The last 10 miles of the race are mostly flat to downhill with great views from the ridge top. I was feeling good, and for possibly the first time ever in an ultra-distance race, a little bit proud of myself. Not much could have been better. Then it did get better. Just after mile 34 I heard distant whooping and hollering. Something exciting must be ahead, I thought. Then I heard it again. As I came running down the ridge, I heard people yelling my name: “Yeah Laura!” It was the volunteers at aid station seven! I nearly cried running down that ridge and into the arms of four ultrarunning friends. What a wonderful surprise! This really pumped me up for the last few miles.

I tried to not take any walk breaks this last stretch, but just plugged along slowly and consistently. I was not familiar with this last part of the course and was taken by surprise when the parking lot of Sisters Middle School— the start and finish of the race— suddenly came into view. As I followed the course markings across the parking lot toward the school track, people already finished with the race who were accessing their vehicles cheered me along. The cherry on top of this race is the lap around the school track to the finish line. I ran as proud and fast as I could while friends and onlookers cheered. I crossed the finish line feeling like I could have run 50 miles, though I was glad I didn’t have to.

Peterson Ridge Rumble is one of the best races I’ve ever run. The last two years I ran the 20-mile distance, and this year felt ready for the 40-mile. The race is a fundraiser for the Sisters High School cross country team. Members of the team staffed several of the well-stocked aid stations, which were just 4 to 6 miles apart. I felt spoiled with aid stations so closer together in such an “easy” ultra. On top of all this, finishers received a pair of coveted Peterson Ridge Rumble socks and got to chow down at a do-it-yourself burrito bar.

For several years, miles of trail have been added to the Peterson Ridge Trail system by the Sisters Trail Alliance. As a result, the Peterson Ridge races keep getting longer. I can’t help but wonder how long until there will be a Peterson Ridge 50-mile race. With so many ultrarunners in Central Oregon and around the country, I’m sure it would be welcomed.

Tuesday, April 12, 2011

Am I Ready to Rumble?

Feigning happiness at mile 13 of a super-crappy 23 mile run
I had a tough go of it mentally the final weeks leading up to Peterson Ridge Rumble 40-miler. I was using a lot of negative self-talk. After the Gorge Waterfalls 50k in March, I suddenly noticed that I had put on weight over the last few months. I didn’t need to step on the scale to know. The running tops and shorts I had been wearing since last summer were now snug and I wasn’t happy about it. In fact, I beat myself up over and over about it. I had been sleeping poorly again, waking up in the middle of the night either in a panic, or feeling bad about myself. One night I awoke thinking about my running pace. In my head I was equating faster pace with being a better runner. I didn’t know if I was deserving of being a faster (and therefore “better”) runner. I cried myself back to sleep. Faster runners aren’t necessarily “better” runners. They’re just different. I know what I’d tell someone else who had the same thoughts that I did, but then I’ve never applied the same rules to myself that I do to other people.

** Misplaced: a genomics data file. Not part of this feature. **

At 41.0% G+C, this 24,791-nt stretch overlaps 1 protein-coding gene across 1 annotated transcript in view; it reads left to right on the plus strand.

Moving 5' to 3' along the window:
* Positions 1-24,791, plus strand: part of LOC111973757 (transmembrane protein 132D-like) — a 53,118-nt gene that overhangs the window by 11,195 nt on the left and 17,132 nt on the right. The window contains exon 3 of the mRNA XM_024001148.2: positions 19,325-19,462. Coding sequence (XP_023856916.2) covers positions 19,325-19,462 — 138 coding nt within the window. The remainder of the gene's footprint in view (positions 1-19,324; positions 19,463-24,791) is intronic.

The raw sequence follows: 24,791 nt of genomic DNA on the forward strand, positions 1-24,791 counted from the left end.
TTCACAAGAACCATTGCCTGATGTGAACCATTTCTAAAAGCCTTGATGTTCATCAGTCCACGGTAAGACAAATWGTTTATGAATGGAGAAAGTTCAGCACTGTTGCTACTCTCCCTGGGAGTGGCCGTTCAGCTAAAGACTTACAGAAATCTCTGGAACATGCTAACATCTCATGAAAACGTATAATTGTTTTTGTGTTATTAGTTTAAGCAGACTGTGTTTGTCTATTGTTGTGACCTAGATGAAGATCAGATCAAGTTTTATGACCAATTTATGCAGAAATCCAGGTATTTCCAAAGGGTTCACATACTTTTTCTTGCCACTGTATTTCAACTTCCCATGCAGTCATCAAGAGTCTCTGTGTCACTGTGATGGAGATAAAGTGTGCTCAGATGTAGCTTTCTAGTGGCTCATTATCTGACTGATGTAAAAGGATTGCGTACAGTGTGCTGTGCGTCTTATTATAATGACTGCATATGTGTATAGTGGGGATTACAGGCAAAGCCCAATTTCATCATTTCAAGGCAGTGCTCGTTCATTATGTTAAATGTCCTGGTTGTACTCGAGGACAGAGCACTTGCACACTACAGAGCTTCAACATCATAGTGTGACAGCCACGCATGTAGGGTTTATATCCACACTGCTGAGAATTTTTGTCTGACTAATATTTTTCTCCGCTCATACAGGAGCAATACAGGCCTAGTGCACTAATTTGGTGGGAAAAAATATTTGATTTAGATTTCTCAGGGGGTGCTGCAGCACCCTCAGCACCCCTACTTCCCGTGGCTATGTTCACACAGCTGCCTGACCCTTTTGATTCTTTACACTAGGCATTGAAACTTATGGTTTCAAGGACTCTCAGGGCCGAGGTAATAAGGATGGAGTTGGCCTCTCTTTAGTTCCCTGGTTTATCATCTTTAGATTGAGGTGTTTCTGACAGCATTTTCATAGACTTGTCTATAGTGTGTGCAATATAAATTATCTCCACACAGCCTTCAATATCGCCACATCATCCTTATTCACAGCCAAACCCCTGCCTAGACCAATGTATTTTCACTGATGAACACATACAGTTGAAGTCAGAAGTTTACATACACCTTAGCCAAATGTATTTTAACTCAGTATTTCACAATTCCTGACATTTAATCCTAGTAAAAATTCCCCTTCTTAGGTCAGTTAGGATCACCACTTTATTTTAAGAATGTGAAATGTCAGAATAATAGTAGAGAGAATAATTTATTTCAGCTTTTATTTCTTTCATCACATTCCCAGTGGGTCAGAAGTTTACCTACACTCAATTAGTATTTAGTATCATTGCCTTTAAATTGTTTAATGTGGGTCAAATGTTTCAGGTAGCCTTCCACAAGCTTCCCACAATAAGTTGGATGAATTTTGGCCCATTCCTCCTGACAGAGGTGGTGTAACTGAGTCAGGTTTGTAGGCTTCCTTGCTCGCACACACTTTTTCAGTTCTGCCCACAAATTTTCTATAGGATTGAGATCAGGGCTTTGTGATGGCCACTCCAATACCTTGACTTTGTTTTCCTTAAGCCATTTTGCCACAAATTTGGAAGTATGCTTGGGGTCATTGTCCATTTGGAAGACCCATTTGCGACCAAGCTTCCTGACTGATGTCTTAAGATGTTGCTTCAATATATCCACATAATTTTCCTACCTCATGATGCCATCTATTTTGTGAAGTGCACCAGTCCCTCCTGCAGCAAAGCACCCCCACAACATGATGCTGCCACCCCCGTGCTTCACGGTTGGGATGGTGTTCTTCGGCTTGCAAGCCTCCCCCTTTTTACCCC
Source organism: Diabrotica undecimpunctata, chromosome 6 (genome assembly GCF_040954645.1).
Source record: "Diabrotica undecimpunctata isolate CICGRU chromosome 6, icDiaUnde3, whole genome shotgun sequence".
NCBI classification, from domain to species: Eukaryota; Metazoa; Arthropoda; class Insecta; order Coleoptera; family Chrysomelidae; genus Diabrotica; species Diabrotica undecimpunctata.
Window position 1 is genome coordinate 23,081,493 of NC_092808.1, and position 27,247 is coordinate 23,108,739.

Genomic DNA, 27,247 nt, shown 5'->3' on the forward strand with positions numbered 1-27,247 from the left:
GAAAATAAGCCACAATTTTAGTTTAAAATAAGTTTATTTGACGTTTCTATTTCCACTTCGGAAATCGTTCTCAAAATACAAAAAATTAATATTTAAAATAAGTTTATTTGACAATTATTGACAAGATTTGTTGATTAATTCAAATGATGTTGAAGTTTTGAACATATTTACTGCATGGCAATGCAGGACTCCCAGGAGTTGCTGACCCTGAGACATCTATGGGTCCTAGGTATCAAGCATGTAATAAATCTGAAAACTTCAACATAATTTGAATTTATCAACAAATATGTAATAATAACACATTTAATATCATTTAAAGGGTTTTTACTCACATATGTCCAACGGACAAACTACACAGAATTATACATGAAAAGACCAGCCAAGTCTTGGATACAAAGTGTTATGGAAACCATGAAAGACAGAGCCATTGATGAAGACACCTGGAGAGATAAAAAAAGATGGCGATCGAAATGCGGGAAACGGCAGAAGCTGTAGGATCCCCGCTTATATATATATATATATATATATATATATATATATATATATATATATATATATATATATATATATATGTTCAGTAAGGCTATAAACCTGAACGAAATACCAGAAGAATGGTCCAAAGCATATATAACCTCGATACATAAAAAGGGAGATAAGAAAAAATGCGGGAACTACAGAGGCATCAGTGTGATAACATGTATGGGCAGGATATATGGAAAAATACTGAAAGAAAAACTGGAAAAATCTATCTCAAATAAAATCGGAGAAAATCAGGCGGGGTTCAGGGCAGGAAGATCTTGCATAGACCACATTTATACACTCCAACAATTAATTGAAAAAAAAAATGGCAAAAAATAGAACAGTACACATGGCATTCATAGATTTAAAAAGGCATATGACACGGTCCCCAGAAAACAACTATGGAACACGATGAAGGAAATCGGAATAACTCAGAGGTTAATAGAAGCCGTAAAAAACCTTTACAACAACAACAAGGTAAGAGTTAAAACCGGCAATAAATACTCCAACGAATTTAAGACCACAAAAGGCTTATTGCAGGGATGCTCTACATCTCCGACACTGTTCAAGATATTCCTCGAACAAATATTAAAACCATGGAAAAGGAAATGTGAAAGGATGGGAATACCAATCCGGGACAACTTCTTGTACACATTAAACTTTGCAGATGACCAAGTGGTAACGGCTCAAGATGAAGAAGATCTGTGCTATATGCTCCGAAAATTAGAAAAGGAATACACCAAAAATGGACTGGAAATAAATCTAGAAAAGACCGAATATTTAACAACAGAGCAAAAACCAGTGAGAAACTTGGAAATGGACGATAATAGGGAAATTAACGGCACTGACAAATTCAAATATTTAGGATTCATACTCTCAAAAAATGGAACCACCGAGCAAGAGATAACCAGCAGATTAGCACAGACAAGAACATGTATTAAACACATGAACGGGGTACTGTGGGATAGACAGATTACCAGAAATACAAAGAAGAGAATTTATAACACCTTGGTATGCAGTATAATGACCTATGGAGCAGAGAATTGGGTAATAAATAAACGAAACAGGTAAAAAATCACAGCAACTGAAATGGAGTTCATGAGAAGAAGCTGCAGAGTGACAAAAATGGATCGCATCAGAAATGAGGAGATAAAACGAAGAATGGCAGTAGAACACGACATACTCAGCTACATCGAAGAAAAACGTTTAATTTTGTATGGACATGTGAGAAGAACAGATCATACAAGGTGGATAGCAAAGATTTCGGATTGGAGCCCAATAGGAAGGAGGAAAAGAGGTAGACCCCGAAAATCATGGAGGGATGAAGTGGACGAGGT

On Monday March 28th I did a 2-hour treadmill run at the gym. When I got home that evening, my body couldn’t get enough food. I ate and ate what I thought were a good mix of proteins, carbs, and fats. My stomach felt full of bulk but I still felt hungry. Eventually I didn’t know what else to do other than just go to bed.

The next morning when I woke up I just wanted to cry. The only things I was able to see were negative— all the things in my life that were not right. I saw the dust on the shelves, crumbs on the kitchen counters, spots on the floors. I got down to clean the spots on the floor and saw the spots on the cabinets. I couldn’t handle it. I decided to go for a run. I put on a running top and immediately burst into tears at the sight of my abdomen pressing against the fabric. See what happens when I’m not in control of myself? I thought. I stormed downstairs. I wanted to kick or hit something really bad. I wanted to break dishes. Instead I screamed, aggressively jumped up and down, then collapsed onto the kitchen floor in a heap, sobbing with my head in my hands.

A short time later I left the house dressed for a run. I told my husband I didn’t know where I was going or when I would be back, but I had enough water and supplies with me to last for 5 hours. I arrived at Shevlin Park. Within 5 minutes of leaving the car, I wanted to go back. But I really didn’t. But I did. I didn’t know what I wanted to do. I felt desperate to talk to someone and made a couple phone calls. My body didn’t feel like running, so I just hiked as I talked on the phone.